She was so disappointed I was not a girl she told my father I was his to raise. Mom was a serious disciplinarian. My brothers have always said I was lucky. I really think it was because Mom was already in her 30’s when I was born. Just so you know, I was always a Mama’s boy.
Mom became a grandmother just after her 41st birthday and she treasured her new role in the family. She loved her grandchildren and great-grandchildren and was proud of you. Your grandma, granny and meema loved watching each one of you grow and enjoyed being with you whenever possible. She loved to attend your school and sporting events, was proud of graduations and achievements, encouraged you to work hard at whatever you chose to pursue and gave you advice whether you wanted it or not.
You colored eggs with her, planted flowers with her, made cookies with her, played Flinch and Dominoes with her, went to church with her, took vacations with her, and shared your dreams and fears with her. She loved all of you from the bottom of her heart.
All of us will remember Mom for her delicious cooking – Dad would claim it wasn’t always that way – but no one in our family will ever make the same potato salad as Mom, roll out the most flakey pie crusts, or make the gravy turn out just the way she did. We never went hungry with Mom.
Mom was always talented with four wheels under her – whether under each foot dancing to that Rock’n Roll music of the early 50’s at the Skating Rink of her youth or attached to a 8 cylinder Buick or Chrysler engine. Yes, our mom never said no to a challenge from some sexist co-worker who thought Mom’s petite frame couldn’t begin to out muscle him – Rt 50 was her drag strip of choice.
With two wheels it wasn’t quite the same – we will never forget the day Mom mounted our late Grandpa Bushey’s Mo-Ped in the front yard which she hastily stuffed into the large bushes in front of the house. She wasn’t afraid to get on and try.
Mom enjoyed several hobbies throughout her life. We were kept warm by beautifully crocheted scarves and blankets. She enjoyed Tri-Chem painting and made several holiday decorations with them. She loved doing ceramics and made many gifts and home décor pieces. She loved playing Bingo whether at the American Legion or online. She worked every crossword in every edition of the Daily Journal and wore out several million word dictionaries.
Mom was a Racing Fan from the County Speedway to NASCAR. She was a Jim O’Connor fan locally, she cheered for Buddy Baker until he retired and she became a fan of the Busch Brothers, Kurt first and Kyle more recently. And so, it was fitting that the last race Mom watched, on April 26th, Kurt Busch broke a 130 something race losing streak to win. She was happy as long as Jeff Gordon didn’t win.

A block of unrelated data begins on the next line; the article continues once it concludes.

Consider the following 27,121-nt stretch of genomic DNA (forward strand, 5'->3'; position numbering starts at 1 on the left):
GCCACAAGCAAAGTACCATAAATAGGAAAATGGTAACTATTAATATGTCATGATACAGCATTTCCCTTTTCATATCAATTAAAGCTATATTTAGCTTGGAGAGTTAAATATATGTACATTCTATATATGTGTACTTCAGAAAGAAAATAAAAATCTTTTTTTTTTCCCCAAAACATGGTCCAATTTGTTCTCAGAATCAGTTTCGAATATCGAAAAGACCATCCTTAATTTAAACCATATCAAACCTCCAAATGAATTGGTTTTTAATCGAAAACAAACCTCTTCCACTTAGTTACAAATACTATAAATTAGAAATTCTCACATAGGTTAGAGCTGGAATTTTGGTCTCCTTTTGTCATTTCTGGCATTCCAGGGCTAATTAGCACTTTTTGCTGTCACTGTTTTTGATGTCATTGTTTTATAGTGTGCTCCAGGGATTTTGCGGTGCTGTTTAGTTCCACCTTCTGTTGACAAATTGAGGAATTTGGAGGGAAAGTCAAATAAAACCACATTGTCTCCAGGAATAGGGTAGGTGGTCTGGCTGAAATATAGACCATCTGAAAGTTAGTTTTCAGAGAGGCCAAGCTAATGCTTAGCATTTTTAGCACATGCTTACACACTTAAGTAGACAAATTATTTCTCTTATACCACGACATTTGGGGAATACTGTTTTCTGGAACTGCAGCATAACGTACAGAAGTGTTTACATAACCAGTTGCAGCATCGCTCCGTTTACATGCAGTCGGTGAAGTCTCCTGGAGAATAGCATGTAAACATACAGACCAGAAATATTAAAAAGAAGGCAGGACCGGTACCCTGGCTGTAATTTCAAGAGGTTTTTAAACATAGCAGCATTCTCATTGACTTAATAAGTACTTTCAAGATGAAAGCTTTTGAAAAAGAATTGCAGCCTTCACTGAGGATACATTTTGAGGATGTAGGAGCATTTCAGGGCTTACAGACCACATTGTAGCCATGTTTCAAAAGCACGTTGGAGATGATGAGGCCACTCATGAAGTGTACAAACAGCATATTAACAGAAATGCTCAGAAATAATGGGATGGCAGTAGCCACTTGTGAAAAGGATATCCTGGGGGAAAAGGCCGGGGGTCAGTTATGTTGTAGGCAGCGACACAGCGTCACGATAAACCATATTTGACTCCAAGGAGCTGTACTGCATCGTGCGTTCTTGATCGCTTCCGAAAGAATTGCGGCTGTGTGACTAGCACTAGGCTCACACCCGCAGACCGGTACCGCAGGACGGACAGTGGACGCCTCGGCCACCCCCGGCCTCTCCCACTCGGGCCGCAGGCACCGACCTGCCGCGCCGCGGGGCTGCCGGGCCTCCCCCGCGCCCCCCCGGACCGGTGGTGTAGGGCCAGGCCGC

She loved music especially Country Music and most especially, Willie Nelson.
Mom enjoyed watching the Chicago Cubs on WGN, she was a devoted fan of daytime Soap Operas, Days of Our Lives and Another World. She watched Let’s Make a Deal, the Price is Right, Jeopardy & Wheel of Fortune nearly everyday, especially later in life.
She always claimed Dad hogged the remote control, but we all knew it didn’t matter whose hand the remote was in, Mom was in control – most of the time.
One of Mom’s favorite characters in print and on TV was Laura Ingalls Wilder. The author whose autobiographical stories were made into the Little House on the Prairie series about the frontier life of her family, may have reminded Mom a little of herself. Famously known as Half-pint, Laura was filled with the same spit-fire, spunkiness, stubbornness and strength Mom mustered to make it through each day. You may recall that Laura was never afraid to express herself when she felt wronged or that someone she loved was wronged – that was Mom. Laura didn’t always see eye to eye with her own mother, but loved her dearly – that was Mom. Laura didn’t always play well with others like stuffed ole Nellie – that was Mom. Laura was committed to her sister Mary through her challenges with blindness – that was Mom, when her sister fought Cancer before she joined our family eternal 23yrs ago. Laura loved her Manly, Almonzo with a devoted dedication – that was Mom. While no one ever wanted to be an enemy of Laura Ingalls Wilder – she always sought to reconcile with her adversaries – that was Mom, most of the time.
Like Laura, Mom was never afraid of hard work either. Whether she was ironing laundry for others, cleaning at Armour Pharmaceutical Company, maintaining the smorgasbord line at the Redwood Inn or care taking for this church – Mom put her all into her employment. But nothing compared to her care for her home.